Anyone taking hormones should include sulfurous foods like garlic, dark leafy greens, and egg yolks, as well as lemons and limes, shiitake, reishi, dark leafy greens and cruciferous vegetables (cooked only if taking estrogens), to detox the body. Sulfur gives the liver the ability to get rid of toxins such as synthetic hormones (Duvall), tonifies the kidneys, warms yang, and benefits the skin (Caruso-Radin). Cruciferous vegetables, except for brussels sprouts and broccoli, stimulate testosterone production and flush out estrogen (Prodragonist), and celery has androgen like properties (Midnight). Lignans in sesame and whole grains -also in flax but that has an estrogenic effect- (Petersen), interfere with the enzymes that are involved with the production of estrogen (Duvall). Methionine, which aids estrogen breakdown (Marz, p.85), is found in many animal products; especially tuna, cheese, salmon, wild game, and shrimp, and also nuts, especially walnuts (Marz, p. 86), so protein should come especially from these sources. It is also important to balance excess methionine with glycine from bone broths (Caruso-Radin).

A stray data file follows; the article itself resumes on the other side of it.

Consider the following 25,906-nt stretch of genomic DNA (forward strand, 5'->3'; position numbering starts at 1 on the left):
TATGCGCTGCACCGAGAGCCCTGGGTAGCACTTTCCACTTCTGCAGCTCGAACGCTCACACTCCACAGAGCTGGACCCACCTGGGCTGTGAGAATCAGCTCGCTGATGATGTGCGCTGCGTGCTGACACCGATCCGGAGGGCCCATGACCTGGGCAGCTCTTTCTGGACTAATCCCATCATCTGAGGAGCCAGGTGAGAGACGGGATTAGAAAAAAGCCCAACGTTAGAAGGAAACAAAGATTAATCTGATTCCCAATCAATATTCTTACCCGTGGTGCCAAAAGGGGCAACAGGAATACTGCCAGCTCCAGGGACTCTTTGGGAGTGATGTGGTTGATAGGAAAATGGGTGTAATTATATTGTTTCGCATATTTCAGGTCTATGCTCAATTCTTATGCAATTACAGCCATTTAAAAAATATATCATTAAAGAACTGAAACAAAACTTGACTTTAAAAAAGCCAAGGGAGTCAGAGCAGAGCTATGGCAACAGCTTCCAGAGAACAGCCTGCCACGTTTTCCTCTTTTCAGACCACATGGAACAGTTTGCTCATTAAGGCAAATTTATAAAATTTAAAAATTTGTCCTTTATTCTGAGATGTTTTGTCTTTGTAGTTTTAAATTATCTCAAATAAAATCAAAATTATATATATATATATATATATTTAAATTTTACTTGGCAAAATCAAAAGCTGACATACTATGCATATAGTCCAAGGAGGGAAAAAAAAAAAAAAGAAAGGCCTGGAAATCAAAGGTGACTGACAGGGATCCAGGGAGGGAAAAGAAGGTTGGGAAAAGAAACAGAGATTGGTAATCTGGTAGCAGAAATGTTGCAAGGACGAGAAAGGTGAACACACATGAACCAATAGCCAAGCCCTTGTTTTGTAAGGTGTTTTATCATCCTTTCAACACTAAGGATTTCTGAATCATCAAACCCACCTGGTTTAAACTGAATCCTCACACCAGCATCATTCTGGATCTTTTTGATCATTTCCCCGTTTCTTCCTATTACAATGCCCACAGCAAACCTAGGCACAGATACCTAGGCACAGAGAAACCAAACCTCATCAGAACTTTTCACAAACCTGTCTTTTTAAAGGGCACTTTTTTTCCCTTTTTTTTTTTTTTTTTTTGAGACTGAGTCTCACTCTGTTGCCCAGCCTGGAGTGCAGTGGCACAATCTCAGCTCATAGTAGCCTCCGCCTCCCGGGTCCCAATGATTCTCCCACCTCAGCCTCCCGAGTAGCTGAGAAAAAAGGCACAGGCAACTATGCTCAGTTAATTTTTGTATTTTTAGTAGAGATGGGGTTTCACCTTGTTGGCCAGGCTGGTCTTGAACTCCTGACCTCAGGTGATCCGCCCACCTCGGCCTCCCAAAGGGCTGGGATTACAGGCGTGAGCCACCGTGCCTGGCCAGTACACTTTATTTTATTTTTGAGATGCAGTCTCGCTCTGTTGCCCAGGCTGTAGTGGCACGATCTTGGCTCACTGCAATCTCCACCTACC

White button mushrooms also prevent testosterone to estrogen conversion (Prodragonist), and bee pollen and royal jelly may increase testosterone levels (Balch, p. 457). Acidophilus in lactofermented foods breaks down metabolites of estrogen (Balch, p. 588), as well as soothing the digestive tract which can be irritated by hormones. DHEA -via combining wild yam and cholesterol as described above is known to cause acne, hair loss, facial hair, and deepening voice in female assigned people (Griffith, p. 158-159), reminiscent of many of the effects of testosterone, and these “side effects” could be used to the client’s benefit. However, as DHEA can be converted to either estrogen or testosterone, it is important to monitor your hormone levels with a doctor when using this method.

Countering Side Effects:

Side effects from testosterone include high blood pressure, high red blood cell count, and high cholesterol. High blood pressure may be prevented somewhat by following a low salt, sugar, and caffeine diet, including avoiding foods with preservatives, aged meat, anchovies, avocado, fava beans, and pickled herring (Balch, p. 438). High blood pressure, if it occurs, can also be eased by selenium (Balch, p. 437), which is found in brewer’s yeast, brazil nuts, pork, eggs, liver, lamb, beef, tuna, and lobster (USDA). Selenium astringes yin, anchors yang, and calms shen (Caruso-Radin), allowing it to calm liver yang rising causing hypertension. High cholesterol, another potential side effect of testosterone use, can be helped with apples, cold water fish, dried beans, garlic, olive oil, carrot juice, and limiting sugars and oils to only unrefined cold or expeller pressed oils and naturally sweet foods like fruit (Balch, p. 442).